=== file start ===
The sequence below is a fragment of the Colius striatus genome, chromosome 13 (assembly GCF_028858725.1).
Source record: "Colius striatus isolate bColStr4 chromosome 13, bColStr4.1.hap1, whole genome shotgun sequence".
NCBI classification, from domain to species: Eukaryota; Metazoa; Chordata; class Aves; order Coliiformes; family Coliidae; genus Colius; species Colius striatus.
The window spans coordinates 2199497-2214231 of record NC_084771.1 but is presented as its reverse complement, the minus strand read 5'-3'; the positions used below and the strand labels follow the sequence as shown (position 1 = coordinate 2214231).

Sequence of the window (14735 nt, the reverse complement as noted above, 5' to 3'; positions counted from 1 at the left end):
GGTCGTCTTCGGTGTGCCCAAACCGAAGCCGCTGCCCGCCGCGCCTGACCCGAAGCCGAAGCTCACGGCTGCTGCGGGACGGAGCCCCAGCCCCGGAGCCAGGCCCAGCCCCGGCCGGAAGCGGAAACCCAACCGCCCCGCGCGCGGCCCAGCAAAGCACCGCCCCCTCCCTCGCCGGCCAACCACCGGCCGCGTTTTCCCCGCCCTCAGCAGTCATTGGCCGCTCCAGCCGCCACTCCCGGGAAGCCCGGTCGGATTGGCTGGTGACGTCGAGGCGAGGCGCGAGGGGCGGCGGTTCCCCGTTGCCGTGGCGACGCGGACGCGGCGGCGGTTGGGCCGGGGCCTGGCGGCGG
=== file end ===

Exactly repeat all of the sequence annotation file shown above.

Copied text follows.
The sequence below is a fragment of the Colius striatus genome, chromosome 13 (assembly GCF_028858725.1).
Source record: "Colius striatus isolate bColStr4 chromosome 13, bColStr4.1.hap1, whole genome shotgun sequence".
NCBI classification, from domain to species: Eukaryota; Metazoa; Chordata; class Aves; order Coliiformes; family Coliidae; genus Colius; species Colius striatus.
The window spans coordinates 2199497-2214231 of record NC_084771.1 but is presented as its reverse complement, the minus strand read 5'-3'; the positions used below and the strand labels follow the sequence as shown (position 1 = coordinate 2214231).

Sequence of the window (14735 nt, the reverse complement as noted above, 5' to 3'; positions counted from 1 at the left end):
GGTCGTCTTCGGTGTGCCCAAACCGAAGCCGCTGCCCGCCGCGCCTGACCCGAAGCCGAAGCTCACGGCTGCTGCGGGACGGAGCCCCAGCCCCGGAGCCAGGCCCAGCCCCGGCCGGAAGCGGAAACCCAACCGCCCCGCGCGCGGCCCAGCAAAGCACCGCCCCCTCCCTCGCCGGCCAACCACCGGCCGCGTTTTCCCCGCCCTCAGCAGTCATTGGCCGCTCCAGCCGCCACTCCCGGGAAGCCCGGTCGGATTGGCTGGTGACGTCGAGGCGAGGCGCGAGGGGCGGCGGTTCCCCGTTGCCGTGGCGACGCGGACGCGGCGGCGGTTGGGCCGGGGCCTGGCGGCGG